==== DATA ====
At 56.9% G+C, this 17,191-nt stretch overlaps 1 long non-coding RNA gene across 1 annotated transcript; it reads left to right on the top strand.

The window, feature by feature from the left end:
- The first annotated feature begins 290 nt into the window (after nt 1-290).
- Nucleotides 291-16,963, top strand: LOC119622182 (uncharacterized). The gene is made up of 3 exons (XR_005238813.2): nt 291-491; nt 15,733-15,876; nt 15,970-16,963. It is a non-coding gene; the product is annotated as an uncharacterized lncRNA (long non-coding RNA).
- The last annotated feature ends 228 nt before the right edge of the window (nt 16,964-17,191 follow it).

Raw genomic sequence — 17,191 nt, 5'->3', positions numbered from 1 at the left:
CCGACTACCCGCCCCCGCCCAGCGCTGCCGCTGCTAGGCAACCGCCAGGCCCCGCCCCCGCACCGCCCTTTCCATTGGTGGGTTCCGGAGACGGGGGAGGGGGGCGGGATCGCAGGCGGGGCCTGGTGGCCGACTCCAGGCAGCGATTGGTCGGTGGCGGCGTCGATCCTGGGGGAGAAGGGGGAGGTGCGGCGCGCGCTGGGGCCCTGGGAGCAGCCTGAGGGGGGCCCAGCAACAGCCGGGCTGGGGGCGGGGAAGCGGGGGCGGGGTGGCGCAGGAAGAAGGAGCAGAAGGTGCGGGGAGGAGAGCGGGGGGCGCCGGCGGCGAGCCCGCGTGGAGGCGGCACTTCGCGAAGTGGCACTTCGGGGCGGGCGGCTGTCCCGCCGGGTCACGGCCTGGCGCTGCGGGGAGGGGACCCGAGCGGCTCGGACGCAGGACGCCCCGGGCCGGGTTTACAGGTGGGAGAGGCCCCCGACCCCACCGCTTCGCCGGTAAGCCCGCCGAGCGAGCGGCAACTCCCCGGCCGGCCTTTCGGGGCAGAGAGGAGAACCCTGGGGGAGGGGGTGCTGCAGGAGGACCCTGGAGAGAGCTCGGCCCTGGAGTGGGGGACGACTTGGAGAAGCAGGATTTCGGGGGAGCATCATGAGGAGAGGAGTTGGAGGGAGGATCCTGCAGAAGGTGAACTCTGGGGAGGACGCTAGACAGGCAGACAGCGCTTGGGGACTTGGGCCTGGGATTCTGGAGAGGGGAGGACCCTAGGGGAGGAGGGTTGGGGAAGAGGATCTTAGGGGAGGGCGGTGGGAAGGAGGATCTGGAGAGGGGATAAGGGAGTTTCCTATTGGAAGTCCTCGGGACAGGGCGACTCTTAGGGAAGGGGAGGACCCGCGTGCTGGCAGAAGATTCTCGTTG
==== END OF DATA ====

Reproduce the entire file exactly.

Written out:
At 56.9% G+C, this 17,191-nt stretch overlaps 1 long non-coding RNA gene across 1 annotated transcript; it reads left to right on the top strand.

The window, feature by feature from the left end:
- The first annotated feature begins 290 nt into the window (after nt 1-290).
- Nucleotides 291-16,963, top strand: LOC119622182 (uncharacterized). The gene is made up of 3 exons (XR_005238813.2): nt 291-491; nt 15,733-15,876; nt 15,970-16,963. It is a non-coding gene; the product is annotated as an uncharacterized lncRNA (long non-coding RNA).
- The last annotated feature ends 228 nt before the right edge of the window (nt 16,964-17,191 follow it).

Raw genomic sequence — 17,191 nt, 5'->3', positions numbered from 1 at the left:
CCGACTACCCGCCCCCGCCCAGCGCTGCCGCTGCTAGGCAACCGCCAGGCCCCGCCCCCGCACCGCCCTTTCCATTGGTGGGTTCCGGAGACGGGGGAGGGGGGCGGGATCGCAGGCGGGGCCTGGTGGCCGACTCCAGGCAGCGATTGGTCGGTGGCGGCGTCGATCCTGGGGGAGAAGGGGGAGGTGCGGCGCGCGCTGGGGCCCTGGGAGCAGCCTGAGGGGGGCCCAGCAACAGCCGGGCTGGGGGCGGGGAAGCGGGGGCGGGGTGGCGCAGGAAGAAGGAGCAGAAGGTGCGGGGAGGAGAGCGGGGGGCGCCGGCGGCGAGCCCGCGTGGAGGCGGCACTTCGCGAAGTGGCACTTCGGGGCGGGCGGCTGTCCCGCCGGGTCACGGCCTGGCGCTGCGGGGAGGGGACCCGAGCGGCTCGGACGCAGGACGCCCCGGGCCGGGTTTACAGGTGGGAGAGGCCCCCGACCCCACCGCTTCGCCGGTAAGCCCGCCGAGCGAGCGGCAACTCCCCGGCCGGCCTTTCGGGGCAGAGAGGAGAACCCTGGGGGAGGGGGTGCTGCAGGAGGACCCTGGAGAGAGCTCGGCCCTGGAGTGGGGGACGACTTGGAGAAGCAGGATTTCGGGGGAGCATCATGAGGAGAGGAGTTGGAGGGAGGATCCTGCAGAAGGTGAACTCTGGGGAGGACGCTAGACAGGCAGACAGCGCTTGGGGACTTGGGCCTGGGATTCTGGAGAGGGGAGGACCCTAGGGGAGGAGGGTTGGGGAAGAGGATCTTAGGGGAGGGCGGTGGGAAGGAGGATCTGGAGAGGGGATAAGGGAGTTTCCTATTGGAAGTCCTCGGGACAGGGCGACTCTTAGGGAAGGGGAGGACCCGCGTGCTGGCAGAAGATTCTCGTTG